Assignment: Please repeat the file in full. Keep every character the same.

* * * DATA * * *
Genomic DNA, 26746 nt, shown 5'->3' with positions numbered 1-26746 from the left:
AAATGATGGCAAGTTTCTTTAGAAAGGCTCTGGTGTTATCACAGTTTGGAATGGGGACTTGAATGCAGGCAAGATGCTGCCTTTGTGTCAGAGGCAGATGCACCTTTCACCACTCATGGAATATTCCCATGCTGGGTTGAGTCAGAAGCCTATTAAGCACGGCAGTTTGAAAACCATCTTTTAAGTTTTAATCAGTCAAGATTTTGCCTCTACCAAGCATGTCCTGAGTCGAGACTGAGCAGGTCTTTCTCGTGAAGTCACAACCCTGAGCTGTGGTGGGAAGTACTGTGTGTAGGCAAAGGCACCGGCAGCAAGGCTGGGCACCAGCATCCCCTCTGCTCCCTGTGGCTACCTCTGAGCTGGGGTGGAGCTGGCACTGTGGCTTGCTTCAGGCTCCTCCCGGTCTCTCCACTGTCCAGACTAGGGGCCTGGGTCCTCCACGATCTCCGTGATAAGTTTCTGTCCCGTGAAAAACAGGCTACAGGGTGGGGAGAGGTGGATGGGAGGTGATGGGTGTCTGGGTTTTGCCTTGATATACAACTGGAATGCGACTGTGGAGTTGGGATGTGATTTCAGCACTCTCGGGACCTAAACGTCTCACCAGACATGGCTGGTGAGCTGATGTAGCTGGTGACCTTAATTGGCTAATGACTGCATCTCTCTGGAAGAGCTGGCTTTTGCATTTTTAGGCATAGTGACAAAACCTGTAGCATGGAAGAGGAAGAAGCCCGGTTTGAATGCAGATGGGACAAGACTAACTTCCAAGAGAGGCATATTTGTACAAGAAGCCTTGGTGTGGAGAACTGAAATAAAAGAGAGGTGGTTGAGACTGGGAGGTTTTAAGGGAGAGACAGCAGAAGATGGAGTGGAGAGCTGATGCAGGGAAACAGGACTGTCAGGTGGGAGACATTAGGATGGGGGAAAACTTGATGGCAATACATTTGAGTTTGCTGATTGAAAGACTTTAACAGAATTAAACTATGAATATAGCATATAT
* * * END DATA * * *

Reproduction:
Genomic DNA, 26746 nt, shown 5'->3' with positions numbered 1-26746 from the left:
AAATGATGGCAAGTTTCTTTAGAAAGGCTCTGGTGTTATCACAGTTTGGAATGGGGACTTGAATGCAGGCAAGATGCTGCCTTTGTGTCAGAGGCAGATGCACCTTTCACCACTCATGGAATATTCCCATGCTGGGTTGAGTCAGAAGCCTATTAAGCACGGCAGTTTGAAAACCATCTTTTAAGTTTTAATCAGTCAAGATTTTGCCTCTACCAAGCATGTCCTGAGTCGAGACTGAGCAGGTCTTTCTCGTGAAGTCACAACCCTGAGCTGTGGTGGGAAGTACTGTGTGTAGGCAAAGGCACCGGCAGCAAGGCTGGGCACCAGCATCCCCTCTGCTCCCTGTGGCTACCTCTGAGCTGGGGTGGAGCTGGCACTGTGGCTTGCTTCAGGCTCCTCCCGGTCTCTCCACTGTCCAGACTAGGGGCCTGGGTCCTCCACGATCTCCGTGATAAGTTTCTGTCCCGTGAAAAACAGGCTACAGGGTGGGGAGAGGTGGATGGGAGGTGATGGGTGTCTGGGTTTTGCCTTGATATACAACTGGAATGCGACTGTGGAGTTGGGATGTGATTTCAGCACTCTCGGGACCTAAACGTCTCACCAGACATGGCTGGTGAGCTGATGTAGCTGGTGACCTTAATTGGCTAATGACTGCATCTCTCTGGAAGAGCTGGCTTTTGCATTTTTAGGCATAGTGACAAAACCTGTAGCATGGAAGAGGAAGAAGCCCGGTTTGAATGCAGATGGGACAAGACTAACTTCCAAGAGAGGCATATTTGTACAAGAAGCCTTGGTGTGGAGAACTGAAATAAAAGAGAGGTGGTTGAGACTGGGAGGTTTTAAGGGAGAGACAGCAGAAGATGGAGTGGAGAGCTGATGCAGGGAAACAGGACTGTCAGGTGGGAGACATTAGGATGGGGGAAAACTTGATGGCAATACATTTGAGTTTGCTGATTGAAAGACTTTAACAGAATTAAACTATGAATATAGCATATAT